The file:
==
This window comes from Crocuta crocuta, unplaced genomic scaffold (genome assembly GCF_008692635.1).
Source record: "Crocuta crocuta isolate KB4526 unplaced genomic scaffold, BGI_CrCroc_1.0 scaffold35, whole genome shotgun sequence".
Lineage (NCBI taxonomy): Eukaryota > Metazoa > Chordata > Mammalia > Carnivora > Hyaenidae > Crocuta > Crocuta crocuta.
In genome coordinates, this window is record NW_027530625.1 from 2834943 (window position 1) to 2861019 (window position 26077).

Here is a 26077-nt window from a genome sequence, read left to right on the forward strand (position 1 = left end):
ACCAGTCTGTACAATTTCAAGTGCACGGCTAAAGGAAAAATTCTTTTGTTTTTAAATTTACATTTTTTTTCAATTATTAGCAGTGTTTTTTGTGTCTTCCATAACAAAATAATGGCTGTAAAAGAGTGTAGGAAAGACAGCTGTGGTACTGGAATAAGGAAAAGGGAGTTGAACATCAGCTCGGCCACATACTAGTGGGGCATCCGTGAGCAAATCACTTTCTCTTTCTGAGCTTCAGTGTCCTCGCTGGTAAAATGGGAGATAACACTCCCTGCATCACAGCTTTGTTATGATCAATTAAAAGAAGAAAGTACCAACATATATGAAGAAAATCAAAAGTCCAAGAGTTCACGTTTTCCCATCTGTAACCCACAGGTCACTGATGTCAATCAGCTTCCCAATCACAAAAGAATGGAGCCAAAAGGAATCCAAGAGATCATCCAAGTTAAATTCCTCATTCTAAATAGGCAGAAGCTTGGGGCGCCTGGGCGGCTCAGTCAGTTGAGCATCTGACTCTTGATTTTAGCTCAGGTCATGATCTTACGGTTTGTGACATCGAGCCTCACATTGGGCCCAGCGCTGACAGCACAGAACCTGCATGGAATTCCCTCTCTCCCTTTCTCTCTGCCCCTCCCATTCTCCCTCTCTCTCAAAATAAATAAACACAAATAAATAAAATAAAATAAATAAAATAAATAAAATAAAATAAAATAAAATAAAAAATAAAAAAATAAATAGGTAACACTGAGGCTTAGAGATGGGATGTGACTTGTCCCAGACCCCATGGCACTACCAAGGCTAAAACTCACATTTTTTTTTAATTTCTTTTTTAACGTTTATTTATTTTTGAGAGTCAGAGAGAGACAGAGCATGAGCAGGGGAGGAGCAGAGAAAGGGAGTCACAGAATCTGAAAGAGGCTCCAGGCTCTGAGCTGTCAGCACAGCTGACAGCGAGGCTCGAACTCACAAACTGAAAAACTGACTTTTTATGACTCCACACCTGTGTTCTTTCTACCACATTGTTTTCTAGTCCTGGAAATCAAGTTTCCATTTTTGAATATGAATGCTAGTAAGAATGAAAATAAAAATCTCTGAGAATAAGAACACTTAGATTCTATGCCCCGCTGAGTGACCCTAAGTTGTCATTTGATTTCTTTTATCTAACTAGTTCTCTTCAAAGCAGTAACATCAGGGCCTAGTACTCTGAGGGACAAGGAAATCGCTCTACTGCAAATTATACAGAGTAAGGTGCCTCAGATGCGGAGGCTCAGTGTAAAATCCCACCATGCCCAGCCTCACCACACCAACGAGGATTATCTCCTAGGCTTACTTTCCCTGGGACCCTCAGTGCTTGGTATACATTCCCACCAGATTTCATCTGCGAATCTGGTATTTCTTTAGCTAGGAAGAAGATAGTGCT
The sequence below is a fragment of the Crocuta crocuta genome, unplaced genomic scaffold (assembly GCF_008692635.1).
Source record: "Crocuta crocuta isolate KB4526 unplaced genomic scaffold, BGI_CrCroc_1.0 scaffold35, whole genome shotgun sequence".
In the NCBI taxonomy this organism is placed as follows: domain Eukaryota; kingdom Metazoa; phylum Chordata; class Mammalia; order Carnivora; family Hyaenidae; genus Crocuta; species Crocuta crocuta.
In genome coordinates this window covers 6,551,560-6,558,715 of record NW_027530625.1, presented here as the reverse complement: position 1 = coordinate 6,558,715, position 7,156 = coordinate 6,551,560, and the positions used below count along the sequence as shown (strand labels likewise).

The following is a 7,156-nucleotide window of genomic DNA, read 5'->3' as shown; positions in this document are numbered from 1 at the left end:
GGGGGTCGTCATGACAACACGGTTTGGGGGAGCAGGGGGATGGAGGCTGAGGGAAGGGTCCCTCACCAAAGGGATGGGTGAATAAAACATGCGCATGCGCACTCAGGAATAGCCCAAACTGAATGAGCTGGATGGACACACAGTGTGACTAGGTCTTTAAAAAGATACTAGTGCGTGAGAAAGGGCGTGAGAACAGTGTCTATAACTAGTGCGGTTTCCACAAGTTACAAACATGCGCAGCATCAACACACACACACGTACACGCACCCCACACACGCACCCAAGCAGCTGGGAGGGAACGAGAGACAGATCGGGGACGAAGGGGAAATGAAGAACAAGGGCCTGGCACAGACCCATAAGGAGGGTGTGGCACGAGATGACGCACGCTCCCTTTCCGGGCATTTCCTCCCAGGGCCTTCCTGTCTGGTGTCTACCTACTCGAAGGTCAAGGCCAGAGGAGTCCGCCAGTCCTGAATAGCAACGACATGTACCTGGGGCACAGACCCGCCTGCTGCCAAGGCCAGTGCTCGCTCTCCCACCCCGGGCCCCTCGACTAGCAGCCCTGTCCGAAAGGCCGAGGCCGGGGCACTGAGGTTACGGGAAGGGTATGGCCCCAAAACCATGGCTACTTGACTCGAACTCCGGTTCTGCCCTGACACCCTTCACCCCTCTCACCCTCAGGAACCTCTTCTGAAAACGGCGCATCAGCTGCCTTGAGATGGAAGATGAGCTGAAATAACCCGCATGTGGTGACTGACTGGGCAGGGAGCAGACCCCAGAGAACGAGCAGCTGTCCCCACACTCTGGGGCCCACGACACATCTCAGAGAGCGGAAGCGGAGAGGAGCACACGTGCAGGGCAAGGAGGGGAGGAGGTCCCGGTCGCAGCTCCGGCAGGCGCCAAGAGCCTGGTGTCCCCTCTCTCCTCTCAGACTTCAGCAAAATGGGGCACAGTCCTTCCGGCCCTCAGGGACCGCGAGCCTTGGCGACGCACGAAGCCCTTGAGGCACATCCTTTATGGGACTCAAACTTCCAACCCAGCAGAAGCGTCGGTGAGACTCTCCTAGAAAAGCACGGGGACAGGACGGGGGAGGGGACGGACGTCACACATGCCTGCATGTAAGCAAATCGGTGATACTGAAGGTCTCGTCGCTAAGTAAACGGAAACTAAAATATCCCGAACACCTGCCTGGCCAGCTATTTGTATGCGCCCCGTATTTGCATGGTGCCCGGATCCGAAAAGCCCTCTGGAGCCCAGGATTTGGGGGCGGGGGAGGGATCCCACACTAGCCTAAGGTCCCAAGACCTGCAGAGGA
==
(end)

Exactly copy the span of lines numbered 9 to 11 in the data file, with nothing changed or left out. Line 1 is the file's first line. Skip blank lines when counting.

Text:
In the NCBI taxonomy this organism is placed as follows: domain Eukaryota; kingdom Metazoa; phylum Chordata; class Mammalia; order Carnivora; family Hyaenidae; genus Crocuta; species Crocuta crocuta.
In genome coordinates this window covers 6,551,560-6,558,715 of record NW_027530625.1, presented here as the reverse complement: position 1 = coordinate 6,558,715, position 7,156 = coordinate 6,551,560, and the positions used below count along the sequence as shown (strand labels likewise).

The following is a 7,156-nucleotide window of genomic DNA, read 5'->3' as shown; positions in this document are numbered from 1 at the left end: